Late in life, sex assault trial caps Cosby's life and legacy
PHILADELPHIA (AP) — Bill Cosby doesn't plan to testify when he goes on trial Monday on sexual assault charges, but the rambling, remarkable testimony he gave in the accuser's lawsuit could still prove pivotal.
The deposition from a decade-old sexual battery lawsuit, unsealed by a judge in 2015 at the request of The Associated Press, showed the once-beloved comedian's dark side.
Cosby, a champion of family life after a 50-year marriage and five children, detailed his practice of inviting young actresses, models, flight attendants and waitresses to meetings that often featured pills and alcohol — and turned sexual. He called some of them mere "liaisons."
But Andrea Constand, he said, was different. Cosby was a mentor and friend to the former Temple University basketball team staffer. She will take the stand this week and tell her story in public for the first time.
Judge Steven O'Neill hopes to keep the media frenzy from dominating the case as it did at O.J. Simpson's murder trial. Like the Simpson case, the Cosby jury will be sequestered. On the other hand, cameras aren't allowed in Pennsylvania courtrooms, as they were in the Simpson trial. But scores of photographers will be lined up outside the courthouse.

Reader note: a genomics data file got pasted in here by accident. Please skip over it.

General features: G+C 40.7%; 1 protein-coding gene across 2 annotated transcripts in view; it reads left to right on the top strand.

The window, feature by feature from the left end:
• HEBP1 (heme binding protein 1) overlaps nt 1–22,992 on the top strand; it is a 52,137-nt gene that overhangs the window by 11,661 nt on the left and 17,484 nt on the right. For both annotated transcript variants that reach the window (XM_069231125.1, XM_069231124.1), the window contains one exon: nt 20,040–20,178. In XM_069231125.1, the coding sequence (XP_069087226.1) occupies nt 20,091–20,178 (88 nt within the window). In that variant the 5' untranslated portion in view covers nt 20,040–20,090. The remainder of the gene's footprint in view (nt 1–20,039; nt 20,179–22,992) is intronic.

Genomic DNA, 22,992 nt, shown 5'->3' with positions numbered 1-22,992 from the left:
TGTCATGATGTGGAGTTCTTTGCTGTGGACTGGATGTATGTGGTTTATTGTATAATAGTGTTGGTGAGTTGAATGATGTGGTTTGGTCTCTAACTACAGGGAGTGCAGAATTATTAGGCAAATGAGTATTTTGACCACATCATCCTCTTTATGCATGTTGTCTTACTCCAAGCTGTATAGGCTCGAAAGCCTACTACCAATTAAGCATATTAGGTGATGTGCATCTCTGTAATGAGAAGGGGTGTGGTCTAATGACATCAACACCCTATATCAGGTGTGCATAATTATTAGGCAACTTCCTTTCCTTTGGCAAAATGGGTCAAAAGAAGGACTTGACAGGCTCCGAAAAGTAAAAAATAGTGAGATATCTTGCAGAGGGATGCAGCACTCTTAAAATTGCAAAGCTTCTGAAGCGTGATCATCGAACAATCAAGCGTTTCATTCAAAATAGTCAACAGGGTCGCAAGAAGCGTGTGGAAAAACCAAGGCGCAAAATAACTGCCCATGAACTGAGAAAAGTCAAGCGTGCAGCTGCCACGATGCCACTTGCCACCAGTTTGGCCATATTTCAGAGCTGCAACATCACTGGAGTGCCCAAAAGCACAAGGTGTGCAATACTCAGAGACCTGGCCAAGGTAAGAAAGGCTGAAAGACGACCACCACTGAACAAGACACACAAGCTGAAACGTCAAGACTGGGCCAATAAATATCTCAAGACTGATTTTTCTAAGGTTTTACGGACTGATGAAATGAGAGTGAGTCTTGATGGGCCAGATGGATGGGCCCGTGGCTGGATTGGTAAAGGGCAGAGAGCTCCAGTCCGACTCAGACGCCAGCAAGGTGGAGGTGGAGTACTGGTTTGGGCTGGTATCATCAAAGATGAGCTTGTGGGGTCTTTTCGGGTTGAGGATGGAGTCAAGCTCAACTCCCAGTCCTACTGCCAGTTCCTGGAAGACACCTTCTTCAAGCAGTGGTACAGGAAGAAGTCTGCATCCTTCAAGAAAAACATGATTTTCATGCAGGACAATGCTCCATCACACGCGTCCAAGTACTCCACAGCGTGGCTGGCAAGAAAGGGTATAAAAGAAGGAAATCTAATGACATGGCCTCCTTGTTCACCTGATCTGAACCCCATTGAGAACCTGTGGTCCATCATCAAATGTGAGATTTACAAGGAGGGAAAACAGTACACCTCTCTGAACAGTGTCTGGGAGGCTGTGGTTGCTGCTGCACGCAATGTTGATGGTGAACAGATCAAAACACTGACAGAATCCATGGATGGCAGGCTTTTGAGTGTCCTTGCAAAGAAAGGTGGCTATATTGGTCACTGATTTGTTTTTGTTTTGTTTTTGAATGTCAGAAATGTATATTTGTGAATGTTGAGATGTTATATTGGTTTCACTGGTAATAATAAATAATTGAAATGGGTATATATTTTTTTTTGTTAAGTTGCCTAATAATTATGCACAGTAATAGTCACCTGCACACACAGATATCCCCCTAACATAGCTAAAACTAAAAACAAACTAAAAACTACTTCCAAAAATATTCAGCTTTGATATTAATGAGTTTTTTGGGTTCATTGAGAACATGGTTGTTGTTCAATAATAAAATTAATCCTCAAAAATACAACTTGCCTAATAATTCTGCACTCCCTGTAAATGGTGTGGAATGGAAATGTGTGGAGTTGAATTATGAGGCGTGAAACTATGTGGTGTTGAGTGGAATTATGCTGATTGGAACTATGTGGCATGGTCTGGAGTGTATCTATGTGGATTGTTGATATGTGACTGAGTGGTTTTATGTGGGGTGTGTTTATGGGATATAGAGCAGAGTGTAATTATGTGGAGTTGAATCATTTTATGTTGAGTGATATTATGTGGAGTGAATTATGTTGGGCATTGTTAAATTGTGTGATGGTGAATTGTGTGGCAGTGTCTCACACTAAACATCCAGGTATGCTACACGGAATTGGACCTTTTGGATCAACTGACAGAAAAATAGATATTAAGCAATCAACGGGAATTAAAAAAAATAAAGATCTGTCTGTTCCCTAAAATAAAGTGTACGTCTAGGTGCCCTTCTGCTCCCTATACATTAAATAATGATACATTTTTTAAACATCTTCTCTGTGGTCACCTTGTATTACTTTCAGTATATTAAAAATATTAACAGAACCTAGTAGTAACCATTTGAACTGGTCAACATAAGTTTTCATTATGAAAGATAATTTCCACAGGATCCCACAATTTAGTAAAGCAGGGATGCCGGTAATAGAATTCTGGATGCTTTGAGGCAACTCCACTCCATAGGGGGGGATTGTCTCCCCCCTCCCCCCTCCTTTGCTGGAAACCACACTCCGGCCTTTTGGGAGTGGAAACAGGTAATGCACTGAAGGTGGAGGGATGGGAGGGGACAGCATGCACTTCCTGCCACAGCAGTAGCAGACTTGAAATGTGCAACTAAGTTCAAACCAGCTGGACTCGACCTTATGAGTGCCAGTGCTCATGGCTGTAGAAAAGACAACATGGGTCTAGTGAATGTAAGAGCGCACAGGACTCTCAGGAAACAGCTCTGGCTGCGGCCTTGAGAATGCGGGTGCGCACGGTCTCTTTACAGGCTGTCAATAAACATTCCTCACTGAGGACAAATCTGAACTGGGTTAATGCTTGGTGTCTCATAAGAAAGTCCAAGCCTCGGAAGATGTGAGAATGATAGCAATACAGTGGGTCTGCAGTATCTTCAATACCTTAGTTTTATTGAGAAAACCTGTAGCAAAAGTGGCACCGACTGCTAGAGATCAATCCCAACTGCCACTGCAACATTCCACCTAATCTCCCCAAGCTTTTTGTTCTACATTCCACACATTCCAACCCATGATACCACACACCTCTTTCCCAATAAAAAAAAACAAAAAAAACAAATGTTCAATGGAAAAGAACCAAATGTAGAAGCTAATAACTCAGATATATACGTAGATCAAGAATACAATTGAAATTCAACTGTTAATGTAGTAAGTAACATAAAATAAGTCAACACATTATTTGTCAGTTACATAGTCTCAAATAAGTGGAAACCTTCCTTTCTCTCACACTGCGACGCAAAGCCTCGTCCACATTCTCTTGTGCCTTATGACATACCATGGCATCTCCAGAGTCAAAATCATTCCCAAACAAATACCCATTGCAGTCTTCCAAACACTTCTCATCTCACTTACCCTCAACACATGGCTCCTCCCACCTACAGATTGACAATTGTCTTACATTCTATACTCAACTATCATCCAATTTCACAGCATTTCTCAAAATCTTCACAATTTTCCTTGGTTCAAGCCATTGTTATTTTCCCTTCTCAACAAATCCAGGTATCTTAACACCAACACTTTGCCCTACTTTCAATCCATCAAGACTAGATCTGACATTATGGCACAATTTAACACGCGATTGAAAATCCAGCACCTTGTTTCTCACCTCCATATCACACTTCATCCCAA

"We've had an O.J. hangover for many years," said Loyola Law School professor Laurie Levenson. "What you worry about as the judge is that the lawyers don't showboat, the evidence gets presented fairly, and that you have a jury that does its job and is not being thrown into the whole milieu of the trial outside the courtroom."
Constand lodged a formal police complaint and then sued Cosby in 2005 over the night a year earlier, when, she says, he drugged and molested her at his estate near Philadelphia. Cosby had beaten back rumors about his conduct before, at least once by giving an exclusive interview to a tabloid to squelch a woman's story.
Cosby and his agents, as they had with other women, offered Constand money for school when her mother, Gianna, called to confront him in January 2006.
"She said your apology is enough," Cosby said in the deposition. "There's nothing you can do."
Gianna Constand will also testify, to describe changes she saw in her daughter that year and the phone call with Cosby they taped after going to police near Toronto, where they live.
The complaint was referred to Montgomery County, Pennsylvania, where the district attorney found the case too weak to prosecute.
Constand instead sued Cosby for sexual battery.
Thirteen women signed on to support her lawsuit, saying Cosby had also molested them. But Cosby avoided a trial by negotiating a confidential settlement with Constand in 2006.